From my experience so far, it’s hard to keep to a schedule in Spain. One always has to factor in unexpected events, or change of plans.
However, by 8pm Thursday evening we had made the 50 minute drive to Ronda – despite the crazy drivers trying to overtake me and then immediately cut in and slam on the brakes in preparation for the next bend.
Rafa & I were meeting Sarah in Ronda, to enjoy the evening processions through the town’s historic streets.
Although now, at the time of writing I am well and truly “processioned-out”, Thursday was really enjoyable. Despite the solemnity of the processions, there was a real fiesta atmosphere in the town with visitors & tourists sharing the streets with Spanish extended families, encompassing all ages from babies to grandparents.
The style and mood of the processions in Ronda were very different to the extravagance and spectacle of Málaga. Ronda is a wealthy pueblo blanco. With its proximity to the Costa del Sol, the city has a well-established tourist industry, supporting a vibrant service and hospitality sector. This is in addition to the age-old agricultural cottage industries making dairy and meet products.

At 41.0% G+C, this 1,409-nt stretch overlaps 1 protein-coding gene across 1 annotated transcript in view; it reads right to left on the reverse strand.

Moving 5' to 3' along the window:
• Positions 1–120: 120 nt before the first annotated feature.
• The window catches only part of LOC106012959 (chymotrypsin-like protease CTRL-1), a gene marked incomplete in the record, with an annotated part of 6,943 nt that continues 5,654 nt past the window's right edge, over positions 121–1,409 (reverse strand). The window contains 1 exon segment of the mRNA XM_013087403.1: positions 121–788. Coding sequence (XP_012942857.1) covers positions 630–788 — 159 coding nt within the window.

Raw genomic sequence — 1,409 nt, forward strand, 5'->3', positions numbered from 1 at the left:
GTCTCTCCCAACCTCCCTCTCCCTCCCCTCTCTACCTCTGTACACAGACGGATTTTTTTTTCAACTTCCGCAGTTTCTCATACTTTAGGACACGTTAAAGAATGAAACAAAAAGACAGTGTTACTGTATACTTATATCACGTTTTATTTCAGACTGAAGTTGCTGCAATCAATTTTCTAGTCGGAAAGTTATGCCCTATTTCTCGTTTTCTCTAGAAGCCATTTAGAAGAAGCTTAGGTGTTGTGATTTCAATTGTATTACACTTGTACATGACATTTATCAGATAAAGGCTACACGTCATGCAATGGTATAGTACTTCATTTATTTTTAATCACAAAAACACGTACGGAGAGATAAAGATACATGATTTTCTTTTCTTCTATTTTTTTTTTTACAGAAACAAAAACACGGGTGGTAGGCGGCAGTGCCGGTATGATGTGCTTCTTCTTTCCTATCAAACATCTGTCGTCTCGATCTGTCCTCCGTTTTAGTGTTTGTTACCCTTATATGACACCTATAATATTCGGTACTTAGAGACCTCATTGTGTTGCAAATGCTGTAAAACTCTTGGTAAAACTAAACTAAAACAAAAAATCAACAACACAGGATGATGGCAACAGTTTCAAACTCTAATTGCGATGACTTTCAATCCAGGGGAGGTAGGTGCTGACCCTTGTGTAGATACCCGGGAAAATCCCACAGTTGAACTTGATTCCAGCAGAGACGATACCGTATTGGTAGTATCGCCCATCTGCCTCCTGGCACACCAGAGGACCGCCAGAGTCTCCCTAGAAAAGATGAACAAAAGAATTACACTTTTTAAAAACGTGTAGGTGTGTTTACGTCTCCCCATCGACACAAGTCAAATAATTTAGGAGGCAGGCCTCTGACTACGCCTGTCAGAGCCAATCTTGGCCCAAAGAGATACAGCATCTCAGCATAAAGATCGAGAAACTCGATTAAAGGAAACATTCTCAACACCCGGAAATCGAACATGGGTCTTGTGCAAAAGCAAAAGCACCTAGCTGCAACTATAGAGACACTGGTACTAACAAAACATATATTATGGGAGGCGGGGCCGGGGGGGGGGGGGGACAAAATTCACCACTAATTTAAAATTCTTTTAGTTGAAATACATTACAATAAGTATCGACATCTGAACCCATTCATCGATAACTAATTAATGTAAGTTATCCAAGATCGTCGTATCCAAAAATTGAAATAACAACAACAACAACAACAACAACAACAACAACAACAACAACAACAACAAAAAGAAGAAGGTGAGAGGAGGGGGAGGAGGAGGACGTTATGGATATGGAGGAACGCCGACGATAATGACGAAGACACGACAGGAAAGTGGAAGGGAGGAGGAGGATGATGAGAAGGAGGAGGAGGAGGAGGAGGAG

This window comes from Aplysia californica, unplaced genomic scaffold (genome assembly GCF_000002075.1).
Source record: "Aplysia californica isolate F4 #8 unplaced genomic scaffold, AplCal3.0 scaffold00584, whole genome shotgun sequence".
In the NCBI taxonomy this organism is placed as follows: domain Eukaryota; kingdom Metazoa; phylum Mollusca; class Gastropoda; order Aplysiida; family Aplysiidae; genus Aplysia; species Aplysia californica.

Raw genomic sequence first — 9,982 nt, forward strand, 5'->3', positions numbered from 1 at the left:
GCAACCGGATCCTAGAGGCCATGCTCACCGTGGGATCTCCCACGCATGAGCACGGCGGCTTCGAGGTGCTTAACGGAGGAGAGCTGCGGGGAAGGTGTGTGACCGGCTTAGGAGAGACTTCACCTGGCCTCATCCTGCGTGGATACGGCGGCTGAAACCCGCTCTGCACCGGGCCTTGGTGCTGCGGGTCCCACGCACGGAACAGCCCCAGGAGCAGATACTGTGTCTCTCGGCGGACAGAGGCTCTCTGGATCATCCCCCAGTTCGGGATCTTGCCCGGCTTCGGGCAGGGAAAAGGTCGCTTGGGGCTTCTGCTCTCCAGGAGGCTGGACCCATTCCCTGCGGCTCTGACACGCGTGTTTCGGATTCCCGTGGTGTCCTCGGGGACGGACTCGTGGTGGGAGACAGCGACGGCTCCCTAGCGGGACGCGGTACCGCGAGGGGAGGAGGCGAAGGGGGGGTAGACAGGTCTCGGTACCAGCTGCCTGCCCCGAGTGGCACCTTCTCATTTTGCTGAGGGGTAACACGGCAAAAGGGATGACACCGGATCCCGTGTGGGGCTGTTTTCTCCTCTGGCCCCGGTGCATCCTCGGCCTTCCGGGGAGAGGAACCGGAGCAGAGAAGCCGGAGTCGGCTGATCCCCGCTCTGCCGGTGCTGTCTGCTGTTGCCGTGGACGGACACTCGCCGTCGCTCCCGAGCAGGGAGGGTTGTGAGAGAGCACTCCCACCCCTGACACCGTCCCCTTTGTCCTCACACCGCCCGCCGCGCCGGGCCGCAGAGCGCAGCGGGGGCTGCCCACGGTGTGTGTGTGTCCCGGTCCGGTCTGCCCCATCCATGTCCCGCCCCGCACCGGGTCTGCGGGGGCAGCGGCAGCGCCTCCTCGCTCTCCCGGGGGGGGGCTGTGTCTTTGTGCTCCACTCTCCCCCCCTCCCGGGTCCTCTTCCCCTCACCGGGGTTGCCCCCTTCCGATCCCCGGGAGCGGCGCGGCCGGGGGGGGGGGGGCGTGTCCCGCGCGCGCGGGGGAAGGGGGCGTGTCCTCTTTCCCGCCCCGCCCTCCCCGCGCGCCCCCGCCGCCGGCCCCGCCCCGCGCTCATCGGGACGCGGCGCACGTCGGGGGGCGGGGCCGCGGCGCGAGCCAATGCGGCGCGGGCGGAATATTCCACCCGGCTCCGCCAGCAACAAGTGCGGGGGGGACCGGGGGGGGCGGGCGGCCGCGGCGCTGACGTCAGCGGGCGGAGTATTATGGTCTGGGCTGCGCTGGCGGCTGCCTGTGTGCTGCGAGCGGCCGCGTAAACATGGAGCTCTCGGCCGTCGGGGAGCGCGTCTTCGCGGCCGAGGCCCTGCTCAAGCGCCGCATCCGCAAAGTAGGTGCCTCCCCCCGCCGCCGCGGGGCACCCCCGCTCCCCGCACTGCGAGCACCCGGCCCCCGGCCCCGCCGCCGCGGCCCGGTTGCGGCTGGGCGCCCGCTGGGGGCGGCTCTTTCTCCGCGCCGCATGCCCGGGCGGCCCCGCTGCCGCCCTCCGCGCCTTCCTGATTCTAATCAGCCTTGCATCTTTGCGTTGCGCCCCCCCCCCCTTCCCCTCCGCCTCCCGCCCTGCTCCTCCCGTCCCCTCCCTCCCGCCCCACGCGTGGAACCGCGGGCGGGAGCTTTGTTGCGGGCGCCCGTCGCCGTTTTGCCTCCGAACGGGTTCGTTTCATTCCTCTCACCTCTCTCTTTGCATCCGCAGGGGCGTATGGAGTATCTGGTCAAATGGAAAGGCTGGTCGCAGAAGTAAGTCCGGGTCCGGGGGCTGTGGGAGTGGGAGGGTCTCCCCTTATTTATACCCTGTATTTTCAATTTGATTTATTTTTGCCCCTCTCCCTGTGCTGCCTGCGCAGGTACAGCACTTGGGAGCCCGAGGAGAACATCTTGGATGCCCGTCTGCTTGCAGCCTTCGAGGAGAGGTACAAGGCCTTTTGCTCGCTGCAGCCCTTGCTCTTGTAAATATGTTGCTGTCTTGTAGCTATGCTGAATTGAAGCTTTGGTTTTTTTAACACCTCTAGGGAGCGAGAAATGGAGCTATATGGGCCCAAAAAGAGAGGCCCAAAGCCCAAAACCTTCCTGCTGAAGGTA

The sophistication of the town is evident in the classical processions – from the flawless costumes to the attention to tiny details, like the rosary beads hanging from their rope belts or “cinturon de esparto”.
Some of the impact of these processions is lost due to the loud and talkative crowds and visitors like me taking flask photography…but in one of the charming narrow streets we experienced a really moving procession. Dressed all in black, the brotherhood walked holding tall black candles, followed by a small choir of children and musicians that sang and played some truly touching songs. Before the float passed a “Saetero” sang a haunting “Saeta” song – recounting the sadness of the cruxification. I am not a particularly religious person, but this moment gave me an indication of the significant emotional and spiritual impact the processions have for the non secular followers lining the streets. It is not just a spectacle re-enacted for tourists.
In Ronda the floats are known as “pasos” as the penitents carrying them are hidden from view, underneath the float, their feet just visible making the modest rhythmic steps forward.
I will update the Santa Semana photo album this week with the other photos from Ronda. Ronda is well worth a visit, but I recommend that unlike most visitors who just come for the day, you stay over night. That way you get to capture more of the genuine flavour of the city. In addition, early morning is the best time to enjoy the park overlooking the Serannia de Ronda and the historic street – uncrowded by tourists.